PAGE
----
You are on page 1of 2

Buddhism as a Science of Mind

Excerpted from a transcript on the "Khe-juk Teachings," Nova Scotia 1992

Buddhism is a journey into the depths of one’s heart and mind, the inner reality of one’s
essence, an exploration of who we are and what we are. This spiritual journey is nothing
more and nothing less than discovering this inner reality.

Buddhist spiritual teachings present a genuine science of mind that allows one to
uncover this inner reality, the nature of the mind and the phenomena that our mind
experience. When we say that Buddhism is a “science,” we do not mean the dry science
of analyzing material things. We are talking about something much deeper. We are
talking about going into the depths of the reality of our inner world, which is the most
powerful world.

The teachings of Lord Buddha Shakyamuni, which we often refer to by the Sanskrit term
buddhadharma, set forth a path that frees one from disturbing emotions and
fundamental ignorance. This dharma frees us from existence in samsara, defined by
samsaric fear, and leads us towards the fruition of independence, the fruition of the
state of complete freedom, the state of fearlessness, going beyond fear.

By closely looking at buddhadharma, or Buddhism, we thus find that it is a pure path,

pure teachings, a pure science, a science of mind. In this sense, Buddhist spirituality is
not what is ordinarily meant by the term "religion." It is rather closer to a humanistic
science, a pure and genuine philosophy of humanity and science which works with the
two sides of our samsaric mind, the negative aspect and the positive aspect of our mind.
Fundamentally it is the science of working with the very basic nature of our mind.

"Nangpa" - Insider

The Tibetan term for Buddhism illustrates the nature of this inner science. What we call
Buddhism in Tibetan is nang pa, which means insiders. It's an interesting term,
insiders; it can have two meanings. Literally, it means someone who is within a certain
boundary, within a certain fence, but another meaning of this word insider is the sense
that we are working with our inside, our mind, our fundamental confusion, ignorance.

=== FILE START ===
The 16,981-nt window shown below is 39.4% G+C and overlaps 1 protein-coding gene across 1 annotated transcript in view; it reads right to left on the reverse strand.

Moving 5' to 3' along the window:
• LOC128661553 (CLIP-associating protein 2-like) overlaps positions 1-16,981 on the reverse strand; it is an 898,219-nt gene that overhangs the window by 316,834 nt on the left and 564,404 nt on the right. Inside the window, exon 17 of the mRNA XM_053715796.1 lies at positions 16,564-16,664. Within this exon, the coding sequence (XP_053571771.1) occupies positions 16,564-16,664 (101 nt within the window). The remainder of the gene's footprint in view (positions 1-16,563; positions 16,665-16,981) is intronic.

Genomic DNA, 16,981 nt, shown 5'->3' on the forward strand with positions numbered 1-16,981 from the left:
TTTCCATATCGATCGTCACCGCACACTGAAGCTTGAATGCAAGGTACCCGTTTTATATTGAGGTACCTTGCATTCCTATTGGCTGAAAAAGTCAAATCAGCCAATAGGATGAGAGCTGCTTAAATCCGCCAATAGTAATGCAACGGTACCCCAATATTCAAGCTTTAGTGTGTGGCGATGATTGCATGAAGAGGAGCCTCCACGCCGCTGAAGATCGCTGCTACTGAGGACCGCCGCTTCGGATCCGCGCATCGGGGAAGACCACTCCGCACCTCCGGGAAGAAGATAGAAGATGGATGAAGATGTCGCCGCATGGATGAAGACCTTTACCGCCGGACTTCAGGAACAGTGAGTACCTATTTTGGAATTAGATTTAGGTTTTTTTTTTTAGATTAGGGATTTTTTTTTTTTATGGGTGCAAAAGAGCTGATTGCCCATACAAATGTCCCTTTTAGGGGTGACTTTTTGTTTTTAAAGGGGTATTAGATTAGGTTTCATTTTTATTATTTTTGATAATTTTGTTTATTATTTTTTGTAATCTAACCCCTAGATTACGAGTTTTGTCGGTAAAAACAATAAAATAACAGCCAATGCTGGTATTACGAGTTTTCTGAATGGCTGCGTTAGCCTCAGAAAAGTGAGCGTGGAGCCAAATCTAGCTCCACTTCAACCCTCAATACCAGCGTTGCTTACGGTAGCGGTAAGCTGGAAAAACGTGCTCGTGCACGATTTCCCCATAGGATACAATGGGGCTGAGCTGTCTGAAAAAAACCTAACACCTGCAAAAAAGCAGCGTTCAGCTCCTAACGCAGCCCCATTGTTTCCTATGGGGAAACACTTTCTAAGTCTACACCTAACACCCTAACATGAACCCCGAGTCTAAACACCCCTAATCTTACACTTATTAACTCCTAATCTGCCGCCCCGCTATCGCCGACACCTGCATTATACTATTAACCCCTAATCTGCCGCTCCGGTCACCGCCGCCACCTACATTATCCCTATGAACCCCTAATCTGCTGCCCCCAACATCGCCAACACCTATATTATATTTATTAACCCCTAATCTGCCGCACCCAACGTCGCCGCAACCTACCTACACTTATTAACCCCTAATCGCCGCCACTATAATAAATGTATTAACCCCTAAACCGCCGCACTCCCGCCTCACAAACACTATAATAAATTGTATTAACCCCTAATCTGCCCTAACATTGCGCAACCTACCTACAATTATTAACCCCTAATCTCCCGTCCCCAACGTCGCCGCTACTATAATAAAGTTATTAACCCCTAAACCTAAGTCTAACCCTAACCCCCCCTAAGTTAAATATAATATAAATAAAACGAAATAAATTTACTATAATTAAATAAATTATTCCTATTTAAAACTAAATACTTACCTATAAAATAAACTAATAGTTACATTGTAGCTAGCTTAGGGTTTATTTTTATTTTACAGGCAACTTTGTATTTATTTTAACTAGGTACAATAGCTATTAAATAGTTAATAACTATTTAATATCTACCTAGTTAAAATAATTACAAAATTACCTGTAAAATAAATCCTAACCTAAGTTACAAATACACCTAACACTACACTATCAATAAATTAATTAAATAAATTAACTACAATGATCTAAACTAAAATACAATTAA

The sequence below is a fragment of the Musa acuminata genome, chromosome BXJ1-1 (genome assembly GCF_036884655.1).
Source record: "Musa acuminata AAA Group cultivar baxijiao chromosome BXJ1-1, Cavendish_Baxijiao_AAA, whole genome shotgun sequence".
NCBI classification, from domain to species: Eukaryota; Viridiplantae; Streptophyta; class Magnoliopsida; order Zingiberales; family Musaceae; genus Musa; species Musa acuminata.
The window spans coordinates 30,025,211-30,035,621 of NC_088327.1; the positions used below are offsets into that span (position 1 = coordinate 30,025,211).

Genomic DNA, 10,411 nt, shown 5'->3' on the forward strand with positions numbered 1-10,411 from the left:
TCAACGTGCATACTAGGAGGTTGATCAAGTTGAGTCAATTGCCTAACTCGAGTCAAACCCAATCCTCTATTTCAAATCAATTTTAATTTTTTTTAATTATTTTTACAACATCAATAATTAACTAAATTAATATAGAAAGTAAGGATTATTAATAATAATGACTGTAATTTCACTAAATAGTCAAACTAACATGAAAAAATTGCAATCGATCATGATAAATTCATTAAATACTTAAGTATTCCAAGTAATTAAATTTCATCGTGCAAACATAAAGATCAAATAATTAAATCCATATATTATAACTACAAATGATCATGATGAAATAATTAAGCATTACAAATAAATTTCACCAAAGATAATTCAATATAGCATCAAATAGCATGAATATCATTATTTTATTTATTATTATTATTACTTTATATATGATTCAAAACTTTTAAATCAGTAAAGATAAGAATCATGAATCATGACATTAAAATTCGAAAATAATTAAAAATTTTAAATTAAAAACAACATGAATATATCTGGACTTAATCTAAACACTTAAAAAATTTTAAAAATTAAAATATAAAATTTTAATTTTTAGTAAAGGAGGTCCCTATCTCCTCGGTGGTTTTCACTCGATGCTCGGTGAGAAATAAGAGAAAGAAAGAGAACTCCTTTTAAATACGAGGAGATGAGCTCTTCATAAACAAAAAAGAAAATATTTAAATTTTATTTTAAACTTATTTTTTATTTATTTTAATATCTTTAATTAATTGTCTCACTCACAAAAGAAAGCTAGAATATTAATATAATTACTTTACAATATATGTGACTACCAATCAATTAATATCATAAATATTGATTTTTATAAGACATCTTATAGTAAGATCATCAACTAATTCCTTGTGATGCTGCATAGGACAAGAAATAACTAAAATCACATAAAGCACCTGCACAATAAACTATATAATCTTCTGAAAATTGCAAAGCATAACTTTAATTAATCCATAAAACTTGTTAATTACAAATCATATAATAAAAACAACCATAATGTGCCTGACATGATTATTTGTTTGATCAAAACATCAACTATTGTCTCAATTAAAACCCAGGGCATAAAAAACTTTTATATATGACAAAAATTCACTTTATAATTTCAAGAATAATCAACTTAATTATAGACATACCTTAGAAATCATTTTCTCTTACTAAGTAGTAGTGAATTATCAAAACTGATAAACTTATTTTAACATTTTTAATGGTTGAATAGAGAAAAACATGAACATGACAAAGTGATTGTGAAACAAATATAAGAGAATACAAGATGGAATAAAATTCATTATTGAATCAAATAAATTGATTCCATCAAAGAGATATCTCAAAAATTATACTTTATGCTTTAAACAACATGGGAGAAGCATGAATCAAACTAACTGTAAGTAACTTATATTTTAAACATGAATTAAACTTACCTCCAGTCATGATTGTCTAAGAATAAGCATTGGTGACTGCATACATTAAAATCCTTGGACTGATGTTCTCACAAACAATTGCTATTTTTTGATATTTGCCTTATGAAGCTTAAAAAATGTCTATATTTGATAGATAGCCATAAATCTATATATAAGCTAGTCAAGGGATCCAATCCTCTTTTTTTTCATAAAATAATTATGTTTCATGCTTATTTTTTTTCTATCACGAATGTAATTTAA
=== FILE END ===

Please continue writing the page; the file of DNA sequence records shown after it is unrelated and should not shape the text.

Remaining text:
Therefore we can see what Buddhism is fundamentally, from this term, insider: it is a
science, working with our mind, a philosophy of humanity, a human science.

Copyright 1992, 2007 by The Dzogchen Ponlop Rinpoche. All Rights Reserved.
Distributed for personal use only. For more information, visit
Buddhism as a Science of Mind by Dzogchen Ponlop Rinpoche.
Page 2 of 2

Is Buddhism A Religion?

Buddhadharma is not a religion in the everyday connotation of the word. We are not
talking here about the sophisticated ways of explaining religion used by university
Departments of Religion. Rather, the ordinary use of the word religion, our regular
mundane understanding of religion, is somewhat simple: it's a belief, a dogma that we
have about some superhuman beings outside our self, some supernatural energy outside
one's being which has power, control, over our universe and over sentient beings. This
mundane understanding of religion is a theistic view.

In this usual meaning of religion, it is as if a particular external being or external energy

is holding our computer keyboard and is doing the programming for us; we don't have
any power, we don't have any energy, we don't have any choice. We ourselves have to
work with it; we have to wait and see what comes up on the screen.

Holding The Keyboard To Enlightenment

In Buddhism, however, we are holding the keyboard; we ourselves are the programmer.
We program our software and we press the command keys on our keyboard. So
depending on our own skill, our own energy and our own knowledge, we get what we
want on the screen.

The reason why Buddha taught the dharma is to teach us the command keys. The
Tripitaka is the manual, teaching us how to program, how to use the right command
keys, and depending on this knowledge, we can have a successful progression of
programs. Therefore there is no external energy or external being holding our keyboards
in Buddhism; even Buddha himself does not hold our keyboard.

Buddha is a teacher, a human being with great knowledge, great wisdom, who can teach
us the right keyboard, who can teach us how to work with it, who has the great
compassion to share his knowledge, the great compassion to hand over the keyboard to
us. Even though he has all this knowledge, he does not guard the copyright, saying:
"Nobody can use it except me." So we can see his great compassion, his great knowledge,
which he shares with us, giving us the keyboard, giving us the knowledge, giving us

This path of buddhadharma is totally free from any theistic view and is totally free from
any shape or color. It's like pure water; it has no shape, it has no color. Depending on
the container that we pour the water into, the water adopts that particular shape. If you
want to freeze this pure water, you can do it by putting the water into the freezer, but as
soon as you take the ice out of the freezer, it will return to its natural state of pure water
having no shape and no color.

Copyright 1992, 2007 by The Dzogchen Ponlop Rinpoche. All Rights Reserved.
Distributed for personal use only. For more information, visit